It happens every year. Teams rush out in free agency, throw cash at a player and hope it works out.
Allegedly there's more to it than that, but then you see the Indianapolis Colts sign Erik Walden to a fat contract and wonder if maybe it's all dart-throwing guesswork after all.
It's going to be even crazier after the Super Bowl, as players who might have seen modest increases in their payday could have a big game on the biggest stage and see their asking price go sky-high.
With all that in mind, we've compiled an early list of potentially risky free agents. There are red flags and warning signs. The question is, who will pay attention to them?
While Denver Bronco running back Knowshon Moreno had a very good 2013, teams had better be careful before they fork over the cash he’ll inevitably want (especially if he has a big Super Bowl).
Moreno’s 1,038 yards (a career high) ranked as the 12th most in the NFL this year, while his 10 touchdowns tied him for fourth most by a running back. His 60 catches were his highest career total ever, as were his 548 yards.
So why the hesitation? Well, a lot of Moreno’s success could be attributed to facing some incredibly soft fronts because his quarterback was Peyton Manning.
While Moreno ran the ball well, it’s always much easier to face seven men in the box rather than eight or nine.
Will he be as successful if his quarterback is Ryan Tannehill? Or Jake Locker? Or Blaine Gabbert? Or a rookie from this year’s draft class?
And let’s not forget his constant injuries in almost every season since he entered the league in 2009.
Maybe the light finally went on for Moreno this year, but there’s a chance that the guy who was hurt and underwhelming between 2010 and last year might become so again with a worse quarterback.
While Devin Hester had more return yards than anyone in the league, he also had more opportunities because the Chicago Bears defense was largely awful.
His 52 opportunities were far more than Minnesota Vikings return man Cordarrelle Patterson’s 43 (courtesy of an equally painful-to-watch Vikings defense) and almost double the 28 that Dallas Cowboys returner Dwayne Harris had, according to statistics via ESPN.com.
Hester’s 27.7 return average is a little over four yards less than Patterson’s as well, though better than most other returners.
The last time Hester got a contract, the Bears were trying to make him into a receiver, something which was a fool’s errand it turns out.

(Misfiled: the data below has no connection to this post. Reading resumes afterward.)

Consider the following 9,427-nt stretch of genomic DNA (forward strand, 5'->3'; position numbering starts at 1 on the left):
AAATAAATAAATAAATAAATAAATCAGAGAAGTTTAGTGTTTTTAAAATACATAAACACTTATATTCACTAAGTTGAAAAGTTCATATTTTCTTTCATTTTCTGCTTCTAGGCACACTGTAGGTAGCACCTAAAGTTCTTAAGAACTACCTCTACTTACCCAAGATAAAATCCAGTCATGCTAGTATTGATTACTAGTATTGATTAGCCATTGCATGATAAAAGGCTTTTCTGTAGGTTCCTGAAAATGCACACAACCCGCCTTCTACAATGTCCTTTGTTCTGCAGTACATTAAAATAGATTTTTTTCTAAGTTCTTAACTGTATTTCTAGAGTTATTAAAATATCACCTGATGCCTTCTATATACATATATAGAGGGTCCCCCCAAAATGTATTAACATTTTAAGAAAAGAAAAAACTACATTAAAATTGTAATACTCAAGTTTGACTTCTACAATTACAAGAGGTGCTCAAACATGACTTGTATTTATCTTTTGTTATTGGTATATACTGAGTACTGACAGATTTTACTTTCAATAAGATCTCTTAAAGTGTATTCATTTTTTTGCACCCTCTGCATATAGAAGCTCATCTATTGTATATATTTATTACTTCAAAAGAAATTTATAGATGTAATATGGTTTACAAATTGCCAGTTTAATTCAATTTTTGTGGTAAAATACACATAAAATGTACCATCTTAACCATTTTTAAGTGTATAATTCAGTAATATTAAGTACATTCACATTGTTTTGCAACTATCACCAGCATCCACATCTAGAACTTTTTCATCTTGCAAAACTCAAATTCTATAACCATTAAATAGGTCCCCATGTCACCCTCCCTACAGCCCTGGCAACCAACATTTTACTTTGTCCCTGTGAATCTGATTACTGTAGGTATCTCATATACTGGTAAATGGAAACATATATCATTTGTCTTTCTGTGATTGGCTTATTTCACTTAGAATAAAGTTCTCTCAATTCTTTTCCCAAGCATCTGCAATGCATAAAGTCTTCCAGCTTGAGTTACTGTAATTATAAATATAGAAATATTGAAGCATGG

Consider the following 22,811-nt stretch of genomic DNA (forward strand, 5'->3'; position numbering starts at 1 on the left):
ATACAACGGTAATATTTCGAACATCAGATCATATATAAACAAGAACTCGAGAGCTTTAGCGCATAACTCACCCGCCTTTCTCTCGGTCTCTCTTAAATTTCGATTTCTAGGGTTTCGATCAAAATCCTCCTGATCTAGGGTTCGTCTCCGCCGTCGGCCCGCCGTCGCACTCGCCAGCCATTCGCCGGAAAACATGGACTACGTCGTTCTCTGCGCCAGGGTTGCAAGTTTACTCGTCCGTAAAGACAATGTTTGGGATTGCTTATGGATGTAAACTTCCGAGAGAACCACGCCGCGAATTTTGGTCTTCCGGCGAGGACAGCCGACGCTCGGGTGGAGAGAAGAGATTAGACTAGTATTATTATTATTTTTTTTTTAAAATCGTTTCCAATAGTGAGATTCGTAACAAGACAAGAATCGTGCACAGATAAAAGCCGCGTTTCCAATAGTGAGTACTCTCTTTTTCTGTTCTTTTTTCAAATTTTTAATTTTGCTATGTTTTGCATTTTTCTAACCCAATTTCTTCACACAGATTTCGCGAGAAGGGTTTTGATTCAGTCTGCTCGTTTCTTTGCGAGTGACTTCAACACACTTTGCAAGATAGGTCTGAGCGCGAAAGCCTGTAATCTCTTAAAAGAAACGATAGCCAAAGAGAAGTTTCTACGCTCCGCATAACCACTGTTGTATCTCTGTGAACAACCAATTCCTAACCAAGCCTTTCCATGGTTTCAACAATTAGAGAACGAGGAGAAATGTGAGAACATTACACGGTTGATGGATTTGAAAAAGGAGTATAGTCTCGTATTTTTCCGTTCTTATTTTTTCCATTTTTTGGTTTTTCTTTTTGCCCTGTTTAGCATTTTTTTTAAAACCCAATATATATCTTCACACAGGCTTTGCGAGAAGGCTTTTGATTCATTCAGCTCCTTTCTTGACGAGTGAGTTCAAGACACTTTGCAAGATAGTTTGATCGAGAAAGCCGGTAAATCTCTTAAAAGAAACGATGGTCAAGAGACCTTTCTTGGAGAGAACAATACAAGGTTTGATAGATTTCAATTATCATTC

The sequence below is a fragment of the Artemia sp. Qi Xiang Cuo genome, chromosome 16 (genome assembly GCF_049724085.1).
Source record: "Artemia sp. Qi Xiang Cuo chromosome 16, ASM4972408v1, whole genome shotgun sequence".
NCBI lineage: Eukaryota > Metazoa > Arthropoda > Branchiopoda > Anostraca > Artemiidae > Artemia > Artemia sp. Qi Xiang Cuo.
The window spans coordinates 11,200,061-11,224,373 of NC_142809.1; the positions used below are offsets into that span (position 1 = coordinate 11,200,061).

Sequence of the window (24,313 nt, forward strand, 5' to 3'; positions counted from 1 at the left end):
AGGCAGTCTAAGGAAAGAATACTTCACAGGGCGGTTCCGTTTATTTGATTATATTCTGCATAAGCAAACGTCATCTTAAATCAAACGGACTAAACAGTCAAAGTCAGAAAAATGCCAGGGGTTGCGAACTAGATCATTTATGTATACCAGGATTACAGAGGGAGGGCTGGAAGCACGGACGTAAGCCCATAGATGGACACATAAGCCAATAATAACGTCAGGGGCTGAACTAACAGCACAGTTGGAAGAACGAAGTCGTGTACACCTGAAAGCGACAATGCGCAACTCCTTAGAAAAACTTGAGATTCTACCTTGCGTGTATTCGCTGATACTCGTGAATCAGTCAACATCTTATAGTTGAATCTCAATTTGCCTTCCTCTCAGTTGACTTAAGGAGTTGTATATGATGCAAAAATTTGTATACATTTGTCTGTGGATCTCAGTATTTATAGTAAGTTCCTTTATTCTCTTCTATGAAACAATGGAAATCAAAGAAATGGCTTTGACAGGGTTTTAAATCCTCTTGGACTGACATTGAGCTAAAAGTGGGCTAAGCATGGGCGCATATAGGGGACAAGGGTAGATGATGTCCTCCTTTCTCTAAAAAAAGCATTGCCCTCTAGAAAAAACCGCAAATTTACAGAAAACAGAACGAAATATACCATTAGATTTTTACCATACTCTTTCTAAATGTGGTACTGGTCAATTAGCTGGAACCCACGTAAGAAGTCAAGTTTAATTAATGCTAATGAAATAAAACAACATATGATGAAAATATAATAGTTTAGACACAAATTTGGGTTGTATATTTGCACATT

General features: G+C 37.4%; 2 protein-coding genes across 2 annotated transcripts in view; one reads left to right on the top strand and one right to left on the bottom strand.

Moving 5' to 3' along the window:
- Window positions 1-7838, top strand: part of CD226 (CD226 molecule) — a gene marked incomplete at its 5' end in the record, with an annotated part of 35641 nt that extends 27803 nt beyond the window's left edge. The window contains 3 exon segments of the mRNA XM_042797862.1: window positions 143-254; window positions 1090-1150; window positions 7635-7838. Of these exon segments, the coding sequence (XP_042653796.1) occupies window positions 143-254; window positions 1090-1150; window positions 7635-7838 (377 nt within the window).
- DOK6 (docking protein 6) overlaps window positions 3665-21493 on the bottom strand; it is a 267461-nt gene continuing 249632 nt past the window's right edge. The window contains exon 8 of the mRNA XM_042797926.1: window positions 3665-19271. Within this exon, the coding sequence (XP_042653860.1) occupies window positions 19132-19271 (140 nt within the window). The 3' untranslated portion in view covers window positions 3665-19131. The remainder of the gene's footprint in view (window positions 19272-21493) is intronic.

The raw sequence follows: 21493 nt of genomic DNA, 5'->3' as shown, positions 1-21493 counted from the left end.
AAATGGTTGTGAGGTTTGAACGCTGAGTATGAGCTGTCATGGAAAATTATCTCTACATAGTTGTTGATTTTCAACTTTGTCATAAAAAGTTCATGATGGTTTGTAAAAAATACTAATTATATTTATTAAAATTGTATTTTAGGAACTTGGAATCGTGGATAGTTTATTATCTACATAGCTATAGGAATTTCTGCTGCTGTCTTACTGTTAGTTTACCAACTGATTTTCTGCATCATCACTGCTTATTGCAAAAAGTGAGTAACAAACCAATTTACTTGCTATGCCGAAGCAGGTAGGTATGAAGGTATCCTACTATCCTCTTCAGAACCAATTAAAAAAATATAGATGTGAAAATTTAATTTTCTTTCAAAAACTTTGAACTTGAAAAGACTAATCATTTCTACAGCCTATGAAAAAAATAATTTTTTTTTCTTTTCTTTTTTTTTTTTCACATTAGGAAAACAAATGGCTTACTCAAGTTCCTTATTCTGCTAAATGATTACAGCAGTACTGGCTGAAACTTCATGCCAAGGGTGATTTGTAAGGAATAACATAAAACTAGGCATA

Yes, Hester is one of the greatest returners of all time. But his time may be coming to a close.
Hester may be looking for one last, big payday, and if that’s the case, teams should think twice. Investing heavily in a 31-year-old returner isn’t a savvy way to spend your cap money.
It’s not his talent that I worry about because it’s hard to doubt someone coming off back-to-back 1,000-yard seasons.
It’s what he will be signed as.
If a team with a good primary wide receiver takes Decker on as a No. 2 receiver, he could be just as successful as he was in Denver.
Yes, even without Peyton Manning.
The problem will be when some team convinces itself that Decker can be a No. 1 receiver or a vertical threat. Decker did almost all of his damage at under 20 yards, much of it on shorter routes across the middle, per Pro Football Focus (subscription required).
Decker does have some longer catches vertically down the middle of the field this year, but that’s a handful of throws compared to the shorter routes. But the shorter routes are where his strength is. Decker gets underneath coverage or splits the middle zone and makes his catch.
If you keep him doing that, he can be very successful. The problem is he may want a huge payday, and if a team pays him what he could be looking for, it may force him into a No. 1 role.
In which case, a team may pay an awful lot for a guy in a mismatched role.
For a third-string guy, Blount’s numbers (772 yards and seven touchdowns) look pretty good, as does his five yards-per-carry average.
However, the bulk of his yards came late in the season, and four of his touchdowns happened in the last two weeks of the year. Add to that the shine of a four-touchdown, 166-yard game against the Indianapolis Colts in the divisional round of the playoffs and it begins to seem as if maybe the buzz on Blount is a bit more hype than reality.